Chapter

Platonism vs. Nominalism in Contemporary Musical Ontology

Andrew Kania

in Art and Abstract Objects

Published in print January 2013 | ISBN: 9780199691494
Published online January 2013 | e-ISBN: 9780191746277 | DOI: http://dx.doi.org/10.1093/acprof:oso/9780199691494.003.0010
Platonism vs. Nominalism in Contemporary Musical Ontology

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Ontological theories of musical works fall into two broad classes, according to whether they take musical works to be abstract objects of some sort. The chapter uses the terms ‘Platonism’ and ‘nominalism’ to refer to these two kinds of theory. It first considers recent debates within Platonism about musical works—the theory that musical works are abstract objects. It then considers reasons to be suspicious of such a view, motivating a consideration of nominalist theories of musical works. The chapter argues for two conclusions: first, that there are no compelling reasons to be a nominalist about musical works in particular, i.e. that nominalism about musical works rests on arguments for thoroughgoing nominalism, and, second, that if Platonism fails, fictionalism about musical works is to be preferred to other nominalist ontologies of musical works.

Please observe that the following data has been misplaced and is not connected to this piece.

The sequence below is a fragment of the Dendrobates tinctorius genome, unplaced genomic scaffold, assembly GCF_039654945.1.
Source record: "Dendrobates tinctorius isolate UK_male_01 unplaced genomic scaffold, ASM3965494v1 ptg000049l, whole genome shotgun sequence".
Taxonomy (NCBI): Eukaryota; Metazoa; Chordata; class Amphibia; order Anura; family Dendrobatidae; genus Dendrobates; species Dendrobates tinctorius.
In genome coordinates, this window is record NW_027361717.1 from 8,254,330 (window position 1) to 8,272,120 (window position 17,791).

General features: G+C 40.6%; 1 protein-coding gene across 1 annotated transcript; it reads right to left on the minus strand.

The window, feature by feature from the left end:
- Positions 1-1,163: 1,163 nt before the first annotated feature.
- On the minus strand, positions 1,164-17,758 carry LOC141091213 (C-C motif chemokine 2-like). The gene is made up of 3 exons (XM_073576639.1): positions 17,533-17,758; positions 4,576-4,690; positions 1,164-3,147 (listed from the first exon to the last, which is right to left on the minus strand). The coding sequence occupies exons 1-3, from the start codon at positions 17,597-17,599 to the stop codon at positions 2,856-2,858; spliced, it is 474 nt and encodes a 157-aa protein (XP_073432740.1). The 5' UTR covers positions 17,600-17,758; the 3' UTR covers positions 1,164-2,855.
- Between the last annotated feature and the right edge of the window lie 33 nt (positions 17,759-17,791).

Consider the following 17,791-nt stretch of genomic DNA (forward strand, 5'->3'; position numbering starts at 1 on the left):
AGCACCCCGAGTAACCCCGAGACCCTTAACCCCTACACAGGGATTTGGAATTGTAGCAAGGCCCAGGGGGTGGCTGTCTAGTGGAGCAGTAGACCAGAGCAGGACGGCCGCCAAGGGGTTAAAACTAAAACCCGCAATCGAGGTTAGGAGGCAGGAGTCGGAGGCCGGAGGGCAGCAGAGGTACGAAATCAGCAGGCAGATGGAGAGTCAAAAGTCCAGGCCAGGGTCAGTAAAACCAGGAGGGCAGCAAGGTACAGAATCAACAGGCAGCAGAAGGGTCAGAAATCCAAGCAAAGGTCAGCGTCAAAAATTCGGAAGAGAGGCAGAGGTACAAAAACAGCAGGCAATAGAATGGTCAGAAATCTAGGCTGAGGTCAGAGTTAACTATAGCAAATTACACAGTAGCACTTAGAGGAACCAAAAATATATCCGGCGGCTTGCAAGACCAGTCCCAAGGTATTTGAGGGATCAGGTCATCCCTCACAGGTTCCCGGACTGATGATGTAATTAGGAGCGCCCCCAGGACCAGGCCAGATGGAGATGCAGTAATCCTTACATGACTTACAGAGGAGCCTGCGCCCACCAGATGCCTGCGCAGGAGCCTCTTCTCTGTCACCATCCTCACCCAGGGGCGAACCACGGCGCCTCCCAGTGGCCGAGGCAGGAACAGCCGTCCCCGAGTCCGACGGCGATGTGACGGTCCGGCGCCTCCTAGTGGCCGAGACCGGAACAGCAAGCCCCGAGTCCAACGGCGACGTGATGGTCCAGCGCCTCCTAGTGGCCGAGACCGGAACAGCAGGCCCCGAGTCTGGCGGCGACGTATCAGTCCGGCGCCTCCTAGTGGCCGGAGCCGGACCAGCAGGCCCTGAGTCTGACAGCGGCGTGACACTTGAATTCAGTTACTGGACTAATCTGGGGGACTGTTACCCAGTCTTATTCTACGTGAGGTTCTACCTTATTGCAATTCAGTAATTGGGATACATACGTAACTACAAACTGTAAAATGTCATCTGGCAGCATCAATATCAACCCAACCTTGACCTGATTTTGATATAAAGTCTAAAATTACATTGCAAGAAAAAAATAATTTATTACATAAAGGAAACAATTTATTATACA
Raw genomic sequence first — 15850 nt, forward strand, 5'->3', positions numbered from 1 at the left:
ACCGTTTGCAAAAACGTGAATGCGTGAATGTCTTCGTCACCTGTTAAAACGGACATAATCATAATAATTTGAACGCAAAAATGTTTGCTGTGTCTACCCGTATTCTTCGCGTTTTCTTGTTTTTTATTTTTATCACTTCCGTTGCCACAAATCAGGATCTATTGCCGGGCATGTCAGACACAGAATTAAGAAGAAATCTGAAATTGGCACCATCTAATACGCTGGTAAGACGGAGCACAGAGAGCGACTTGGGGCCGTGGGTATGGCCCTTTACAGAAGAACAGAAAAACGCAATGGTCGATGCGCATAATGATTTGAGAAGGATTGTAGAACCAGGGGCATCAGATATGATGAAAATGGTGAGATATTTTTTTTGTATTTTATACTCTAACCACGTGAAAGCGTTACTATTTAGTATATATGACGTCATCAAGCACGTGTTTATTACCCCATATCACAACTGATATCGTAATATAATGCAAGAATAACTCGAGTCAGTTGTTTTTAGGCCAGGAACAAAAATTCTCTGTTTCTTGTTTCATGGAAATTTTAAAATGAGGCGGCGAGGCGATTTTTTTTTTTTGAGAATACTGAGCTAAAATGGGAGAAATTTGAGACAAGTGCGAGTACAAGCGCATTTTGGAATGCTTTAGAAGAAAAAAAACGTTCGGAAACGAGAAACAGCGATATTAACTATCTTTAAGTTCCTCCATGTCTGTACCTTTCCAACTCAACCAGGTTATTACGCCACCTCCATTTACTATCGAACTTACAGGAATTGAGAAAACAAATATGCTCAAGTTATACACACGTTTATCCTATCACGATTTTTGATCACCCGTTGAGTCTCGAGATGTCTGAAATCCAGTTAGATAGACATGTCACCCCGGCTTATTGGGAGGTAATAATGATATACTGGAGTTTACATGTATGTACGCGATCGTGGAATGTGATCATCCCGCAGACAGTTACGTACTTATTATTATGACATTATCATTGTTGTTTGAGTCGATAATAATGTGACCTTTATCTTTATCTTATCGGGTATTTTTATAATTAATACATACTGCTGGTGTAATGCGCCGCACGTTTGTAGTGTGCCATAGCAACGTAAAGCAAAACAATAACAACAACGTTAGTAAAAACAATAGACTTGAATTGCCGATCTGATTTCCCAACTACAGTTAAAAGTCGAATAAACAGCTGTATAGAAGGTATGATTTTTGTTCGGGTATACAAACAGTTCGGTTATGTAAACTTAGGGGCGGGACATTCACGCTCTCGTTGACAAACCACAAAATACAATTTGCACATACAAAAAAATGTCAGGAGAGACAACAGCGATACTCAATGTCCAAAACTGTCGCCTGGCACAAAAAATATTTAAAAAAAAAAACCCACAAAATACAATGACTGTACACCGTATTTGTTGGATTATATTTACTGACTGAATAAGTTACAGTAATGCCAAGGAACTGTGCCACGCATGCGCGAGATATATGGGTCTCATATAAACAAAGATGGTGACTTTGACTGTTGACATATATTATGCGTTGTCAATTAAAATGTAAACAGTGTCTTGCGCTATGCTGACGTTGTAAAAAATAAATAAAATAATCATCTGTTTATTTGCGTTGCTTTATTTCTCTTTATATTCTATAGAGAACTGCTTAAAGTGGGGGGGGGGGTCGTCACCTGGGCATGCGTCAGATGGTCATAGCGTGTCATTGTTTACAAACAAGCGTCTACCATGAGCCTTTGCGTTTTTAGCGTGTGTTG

Keywords: platonism; nominalism; fictionalism; art ontology; practice; descriptivism; musical works; musical performance; abstract objects

Chapter.  9414 words. 

Subjects: Aesthetics and Philosophy of Art

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